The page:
Thanksgiving's a statutory holiday in most of Canada, meaning that it's celebrated nationally, but can also be legislated at the provincial and territorial levels. But in Prince Edward Island, Newfoundland and Labrador, New Brunswick, and Nova Scotia, Thanksgiving's optional. Most Canadians still get the day off, but others get paid overtime for working. One word of advice: Tell them thank you.
Thanksgiving's a federal holiday in the U.S., so most Americans get a day off to stuff themselves—and then a long weekend to reheat leftovers. Still, many others, from hospital employees to store clerks to restaurant workers, hold down the fort over the holiday. Another word of advice: Tell them thank you.

4. There's no Black Friday in the Great White North.

Historically, Canada's biggest shopping day of the year is Boxing Day, the day after Christmas. Imagine Black Friday, but with thousands of people returning disappointing gifts. There are sales and lines and yes, sometimes even a boxing match in the aisles. (Not everyone in Canada can be friendly.) While Black Friday has picked up in Canada, it isn't nearly the mess that it is in the United States.
Each year, American retailers sell massive amounts of inventory on Black Friday, the day after Thanksgiving, and the much less ominous sounding Cyber Monday, the Monday after Thanksgiving. (The latter term was coined back in 2005. Can you believe it's only been seven years?) The two events are some of the biggest shopping days of the year. This year, the most crazy, err, dedicated shoppers are spending their vacation days camping out in front of stores up to a week before Black Friday. Hey, it's a free country.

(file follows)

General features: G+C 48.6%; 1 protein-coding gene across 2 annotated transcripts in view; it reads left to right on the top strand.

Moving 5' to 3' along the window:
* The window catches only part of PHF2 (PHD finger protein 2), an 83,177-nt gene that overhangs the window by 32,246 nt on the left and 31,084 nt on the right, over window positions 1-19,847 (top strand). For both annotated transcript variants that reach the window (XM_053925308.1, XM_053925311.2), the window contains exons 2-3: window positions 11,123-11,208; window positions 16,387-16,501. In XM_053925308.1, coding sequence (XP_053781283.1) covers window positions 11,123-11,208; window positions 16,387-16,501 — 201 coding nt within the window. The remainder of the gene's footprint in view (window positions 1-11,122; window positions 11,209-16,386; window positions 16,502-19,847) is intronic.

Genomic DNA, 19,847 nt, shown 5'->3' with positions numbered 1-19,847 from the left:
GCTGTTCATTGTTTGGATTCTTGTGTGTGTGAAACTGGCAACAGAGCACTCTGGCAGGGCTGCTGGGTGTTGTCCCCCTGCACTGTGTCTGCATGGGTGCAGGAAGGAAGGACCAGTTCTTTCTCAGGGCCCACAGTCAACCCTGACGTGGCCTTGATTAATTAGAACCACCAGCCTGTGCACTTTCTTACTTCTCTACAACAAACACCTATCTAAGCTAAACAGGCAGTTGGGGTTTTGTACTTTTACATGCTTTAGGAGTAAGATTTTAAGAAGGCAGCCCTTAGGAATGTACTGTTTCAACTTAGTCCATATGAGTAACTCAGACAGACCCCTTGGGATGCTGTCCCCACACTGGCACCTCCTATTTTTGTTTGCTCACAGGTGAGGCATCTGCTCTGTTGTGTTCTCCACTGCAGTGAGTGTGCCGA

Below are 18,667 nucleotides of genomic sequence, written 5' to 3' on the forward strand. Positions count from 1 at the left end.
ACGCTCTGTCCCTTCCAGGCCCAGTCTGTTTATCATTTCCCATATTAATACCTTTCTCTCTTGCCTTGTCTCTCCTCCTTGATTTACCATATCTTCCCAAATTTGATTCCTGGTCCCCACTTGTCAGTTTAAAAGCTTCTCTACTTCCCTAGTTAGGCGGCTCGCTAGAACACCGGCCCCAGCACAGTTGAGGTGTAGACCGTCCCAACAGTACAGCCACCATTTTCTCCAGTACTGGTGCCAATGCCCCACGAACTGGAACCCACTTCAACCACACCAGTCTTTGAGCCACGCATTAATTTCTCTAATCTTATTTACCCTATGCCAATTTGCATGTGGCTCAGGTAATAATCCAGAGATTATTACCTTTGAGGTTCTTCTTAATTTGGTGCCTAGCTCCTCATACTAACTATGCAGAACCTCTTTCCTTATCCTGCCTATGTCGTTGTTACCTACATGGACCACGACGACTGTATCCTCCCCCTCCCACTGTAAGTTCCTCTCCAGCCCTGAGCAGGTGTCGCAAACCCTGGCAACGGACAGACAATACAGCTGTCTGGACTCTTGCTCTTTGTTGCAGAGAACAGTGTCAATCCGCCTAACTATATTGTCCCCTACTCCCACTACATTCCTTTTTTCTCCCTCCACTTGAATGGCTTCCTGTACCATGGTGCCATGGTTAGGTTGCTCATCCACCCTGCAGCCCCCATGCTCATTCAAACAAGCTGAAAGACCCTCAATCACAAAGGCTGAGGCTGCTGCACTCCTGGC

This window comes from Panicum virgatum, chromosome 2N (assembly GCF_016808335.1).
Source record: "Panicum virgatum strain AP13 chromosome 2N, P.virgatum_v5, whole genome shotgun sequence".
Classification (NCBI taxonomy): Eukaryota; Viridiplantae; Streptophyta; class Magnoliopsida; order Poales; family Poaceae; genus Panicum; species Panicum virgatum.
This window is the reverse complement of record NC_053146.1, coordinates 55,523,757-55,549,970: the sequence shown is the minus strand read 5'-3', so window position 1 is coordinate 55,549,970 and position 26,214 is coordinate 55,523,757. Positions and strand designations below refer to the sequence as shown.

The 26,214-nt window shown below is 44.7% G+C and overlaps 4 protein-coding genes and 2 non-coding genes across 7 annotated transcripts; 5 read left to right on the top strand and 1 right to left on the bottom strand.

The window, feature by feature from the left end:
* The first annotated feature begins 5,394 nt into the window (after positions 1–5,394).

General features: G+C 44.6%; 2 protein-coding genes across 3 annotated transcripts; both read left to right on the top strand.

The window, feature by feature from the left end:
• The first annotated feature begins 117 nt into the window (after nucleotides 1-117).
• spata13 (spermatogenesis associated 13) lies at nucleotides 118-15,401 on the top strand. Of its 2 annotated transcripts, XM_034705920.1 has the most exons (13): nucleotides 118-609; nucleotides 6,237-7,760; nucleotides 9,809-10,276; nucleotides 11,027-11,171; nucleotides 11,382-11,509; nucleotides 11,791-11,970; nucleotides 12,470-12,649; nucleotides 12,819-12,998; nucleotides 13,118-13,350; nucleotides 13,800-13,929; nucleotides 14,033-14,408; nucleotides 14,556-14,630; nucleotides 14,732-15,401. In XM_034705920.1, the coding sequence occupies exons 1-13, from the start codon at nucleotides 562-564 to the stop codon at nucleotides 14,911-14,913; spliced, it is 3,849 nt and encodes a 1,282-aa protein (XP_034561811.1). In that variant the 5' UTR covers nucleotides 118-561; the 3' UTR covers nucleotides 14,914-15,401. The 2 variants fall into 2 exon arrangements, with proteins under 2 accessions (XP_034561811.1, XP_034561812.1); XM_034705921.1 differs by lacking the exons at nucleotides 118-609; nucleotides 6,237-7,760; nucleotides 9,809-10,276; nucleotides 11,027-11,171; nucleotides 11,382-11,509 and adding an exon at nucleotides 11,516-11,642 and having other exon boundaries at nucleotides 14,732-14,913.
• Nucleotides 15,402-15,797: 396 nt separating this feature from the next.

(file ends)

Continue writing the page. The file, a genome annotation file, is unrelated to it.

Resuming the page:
Happy Thanksgiving!
In the United States, Thanksgiving is celebrated on the fourth Thursday of November but in Canada, it is celebrated on the second Monday in October (which is Columbus Day in the U.S.). While Americans and Canadians both celebrate Thanksgiving Day, there are several differences between the traditions and practices in the two neighboring countries

Origins and Significance

Thanksgiving in Canada originated purely as a harvest festival. On January 31, 1957, the Canadian Parliament proclaimed:
A Day of General Thanksgiving to Almighty God for the bountiful harvest with which Canada has been blessed – to be observed on the 2nd Monday in October.
English explorer Martin Frobisher hosted the first Canadian Thanksgiving. It was held in what is now Newfoundland during his expedition's attempts to find the Northwest Passage to the Orient in 1578 and marked their safe arrival to the New World. So it was not hosted to celebrate a bountiful harvest. With time, French, Scottish and German immigrants to Canada added some of their traditions to the harvest festival. American traditions like the turkey were added by the United Empire Loyalists around the time of the American Revolution.
The first American Thanksgiving was celebrated 43 years later in 1621 at the site of Plymouth Plantation, in Massachusetts. The Wampanoag Native Americans helped the pilgrims who arrived in Massachusetts cultivate the land and fish, saving them from starvation. At harvest time in the winter of 1621, they were very thankful that they had a good crop of food to eat during the coming winter. They thanked God and the Wampanoags for teaching them how to grow crops. The Thanksgiving holiday became a national phenomenon during the Civil War and a true national holiday during FDR's presidency. This article in the New York Times describes in detail the history of the Thanksgiving holiday and its various proponents, from Sara Hale to George Washington to Lincoln to Franklin Roosevelt.
Who had the first Thanksgiving Canada or USA?

Date of Thanksgiving